The student media organization of California State University Northridge

Daily Sundial

The student media organization of California State University Northridge

Daily Sundial

The student media organization of California State University Northridge

Daily Sundial

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The Girls Who Code club met together in Sierra Hall, on Friday, Sept. 15, in Northridge, Calif. Club members played around with a program to create a virtual game.
The CSUN club that’s encouraging women in STEM
Miya Hantman, Reporter • September 18, 2023

CSUN’s Girls Who Code club is just one of many across many campuses and countries, including 110 in...

Students form a crowd for DJ Mal-Ski on Friday, Sept. 8, 2023 in Northridge, Calif.
Matador Nights carnival makes a splash at the USU
Ryan Romero, Sports Editor • September 21, 2023

The University Student Union hosted “Matador Nights” on Sept. 8 from 7 p.m. to midnight. The event...

Image courtesy of Adobe Stock by FiledIMAGE.
Women’s Soccer has Closed the Competitive Gap
Luis Silva, Reporter • September 19, 2023

There is no longer a significant competitive gap in the sport of women’s soccer. There is a brighter...

The line for concert merchandise on the second night of The Eras Tour in Paradise, Nev., on Saturday, March 25, 2023.
My experience at The Eras Tour
Miley Alfaro, Sports Reporter • September 18, 2023

It’s been a long time coming. I began watching The Eras Tour, Taylor Swift’s ongoing concert trek,...

Within the Oaxacan town of Asuncion Nochixtlan, we find my mother’s birthplace, Buena Vista. Photo taken July 29, 2023.
I Love Being Mexican
September 12, 2023
A student holds up a sign during a rally outside of the CSU Board of Trustees meeting in Long Beach, Calif., on Sept. 12, 2023.
CSU board approves tuition increase amid protests
Trisha Anas, Editor in Chief • September 15, 2023

The California State Board of Trustees on Wednesday approved a 6% tuition increase for the next five...

group of mena and women touching hands
Miracles In Action Restores Patients’ Lives and Actualizes their Potential

Green gasoline may become a reality

As the price of gasoline soars to new heights, one can’t help but wonder if that ever-present phrase “energy independence” is an actual possibility or some fairy tale that politicians throw out in order to gain supporters.

Certain technologies, like the creation of biodiesel made from corn or soy, were at first hailed as cutting-edge solutions to our addiction to fossil fuels. Now they seem outdated and downright harmful.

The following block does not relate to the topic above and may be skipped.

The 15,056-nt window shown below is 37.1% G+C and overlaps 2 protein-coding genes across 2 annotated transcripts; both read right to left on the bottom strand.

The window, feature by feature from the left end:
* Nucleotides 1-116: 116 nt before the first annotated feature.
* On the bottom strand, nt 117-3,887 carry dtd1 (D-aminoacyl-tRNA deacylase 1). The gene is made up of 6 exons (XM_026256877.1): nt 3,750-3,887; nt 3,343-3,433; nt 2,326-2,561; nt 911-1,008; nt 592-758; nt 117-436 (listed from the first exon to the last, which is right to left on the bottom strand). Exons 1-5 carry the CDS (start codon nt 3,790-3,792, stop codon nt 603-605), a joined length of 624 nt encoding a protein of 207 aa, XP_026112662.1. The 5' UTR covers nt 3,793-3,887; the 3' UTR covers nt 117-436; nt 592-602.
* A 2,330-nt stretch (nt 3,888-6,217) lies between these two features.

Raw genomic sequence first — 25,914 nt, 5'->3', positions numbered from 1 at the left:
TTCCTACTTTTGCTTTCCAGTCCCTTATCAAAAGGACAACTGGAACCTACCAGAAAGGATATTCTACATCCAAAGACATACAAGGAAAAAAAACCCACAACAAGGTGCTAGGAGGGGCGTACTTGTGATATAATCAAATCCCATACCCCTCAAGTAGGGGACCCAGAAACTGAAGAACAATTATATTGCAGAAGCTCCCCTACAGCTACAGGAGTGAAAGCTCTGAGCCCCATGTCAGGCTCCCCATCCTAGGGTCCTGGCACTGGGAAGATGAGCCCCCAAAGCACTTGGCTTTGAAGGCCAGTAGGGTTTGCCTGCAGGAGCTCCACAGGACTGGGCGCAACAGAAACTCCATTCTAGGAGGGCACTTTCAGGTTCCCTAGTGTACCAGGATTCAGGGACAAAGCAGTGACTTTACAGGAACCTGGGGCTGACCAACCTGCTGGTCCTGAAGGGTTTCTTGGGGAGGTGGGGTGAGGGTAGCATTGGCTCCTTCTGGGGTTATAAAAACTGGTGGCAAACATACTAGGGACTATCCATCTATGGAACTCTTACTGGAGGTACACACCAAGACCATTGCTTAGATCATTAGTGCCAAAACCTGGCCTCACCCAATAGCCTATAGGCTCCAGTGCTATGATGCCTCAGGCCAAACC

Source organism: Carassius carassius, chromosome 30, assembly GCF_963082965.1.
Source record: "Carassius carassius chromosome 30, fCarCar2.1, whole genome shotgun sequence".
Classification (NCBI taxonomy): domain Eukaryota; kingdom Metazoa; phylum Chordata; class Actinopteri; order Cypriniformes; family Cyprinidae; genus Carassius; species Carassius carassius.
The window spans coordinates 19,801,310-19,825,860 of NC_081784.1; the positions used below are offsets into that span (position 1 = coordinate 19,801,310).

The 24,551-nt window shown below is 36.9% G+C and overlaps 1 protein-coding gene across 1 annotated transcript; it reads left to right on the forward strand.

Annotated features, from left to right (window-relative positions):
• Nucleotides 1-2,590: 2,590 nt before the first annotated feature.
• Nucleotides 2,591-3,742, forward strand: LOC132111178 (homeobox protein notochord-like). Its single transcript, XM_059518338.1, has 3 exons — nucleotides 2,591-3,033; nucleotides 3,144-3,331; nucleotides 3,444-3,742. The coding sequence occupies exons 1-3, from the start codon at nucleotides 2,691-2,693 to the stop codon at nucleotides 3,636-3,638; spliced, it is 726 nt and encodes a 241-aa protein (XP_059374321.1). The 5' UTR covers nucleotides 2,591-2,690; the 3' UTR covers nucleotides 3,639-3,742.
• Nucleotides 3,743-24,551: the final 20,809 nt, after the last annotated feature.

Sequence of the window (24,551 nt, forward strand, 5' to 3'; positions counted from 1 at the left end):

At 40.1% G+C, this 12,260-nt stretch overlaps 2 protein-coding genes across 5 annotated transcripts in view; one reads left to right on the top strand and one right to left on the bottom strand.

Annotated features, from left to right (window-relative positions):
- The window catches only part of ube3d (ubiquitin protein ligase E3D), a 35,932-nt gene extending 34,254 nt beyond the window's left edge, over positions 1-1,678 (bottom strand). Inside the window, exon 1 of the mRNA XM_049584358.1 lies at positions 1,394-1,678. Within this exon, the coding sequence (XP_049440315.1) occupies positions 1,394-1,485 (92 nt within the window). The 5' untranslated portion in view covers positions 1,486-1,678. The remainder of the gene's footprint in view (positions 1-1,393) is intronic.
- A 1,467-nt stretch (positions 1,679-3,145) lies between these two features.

Luckily, there are people out there willing to tackle the problem – just not necessarily in time to save our wallets any time soon. Some of these new discoveries, however, may be worth some amount of optimism.

Researchers from the University of Massachusetts-Amherst and the University of Wisconsin-Madison have discovered how to create “green gasoline” from plant cellulose, using sources like switchgrass and poplar trees.

The process of converting these plants into gas took just under two minutes, and the scientists and chemists who took part in the groundbreaking experiments feel that everyday cars and even jets will benefit from the new technology. The key is the use of plant cellulose from sustainable sources.

Switchgrass and poplar trees are more sustainable than corn or soy in that it takes very little energy to grow them or convert their components into fuels. Both corn and soy are notoriously difficult to convert to clean-fuel sources.

As large swaths of land in places like Brazil are cleared for the production of crops such as soy, the rainforest and other precious resources are being destroyed.

In the same way, lands in Southeast Asia are being cleared to make way for the production of palm oil, another source of fuel. These are hardly viable solutions to environmental degradation.

It has also come to light that corn ethanol may not be the clean-energy solution everyone hoped it would be. It takes so much energy just to produce the crop that any gains are totally negated by the time the ethanol reaches a gas tank.

The use of food sources as fuel also raises questions as millions of people the world over depend on these crops to feed themselves and their families. Raising crops to feed cars instead of people doesn’t make much sense.

Instead of growing crops to make fuel, researchers have turned to waste biomass which is naturally-occurring plants, trees, fungi, wood chips and other “plant carbohydrates”. These sources can be converted to something closely resembling traditional gasoline, but without the carbon emissions.

Burning biomass as fuel doesn’t create carbon dioxide as traditional fossil fuels do. Also, little to no heat is required to turn biomass into gasoline. Some heat may result from burning these new biofuels, but scientists feel that the heat could be trapped and used as a source of electricity, bringing the carbon footprint to zero.

As an added bonus, most cars won’t require the engine to be converted in order to use this type of biofuel. After biomass is converted into a fuel, the compounds formed so closely resemble gas that cars might not have to change that much in order to support the new fuels.

This new technology is not available yet, however. Scientists feel that another five to ten years of research is still needed to make it a truly viable solution. Other sources for the new biofuels are still under investigation.

Meanwhile, going to the gas station to fill up the tank yet again is a painful experience, and one that leaves almost everyone I know with a bitter feeling and a desire to buy a bicycle or a bus pass or something to alleviate the frustrations of spending a gazillion dollars at the pump.

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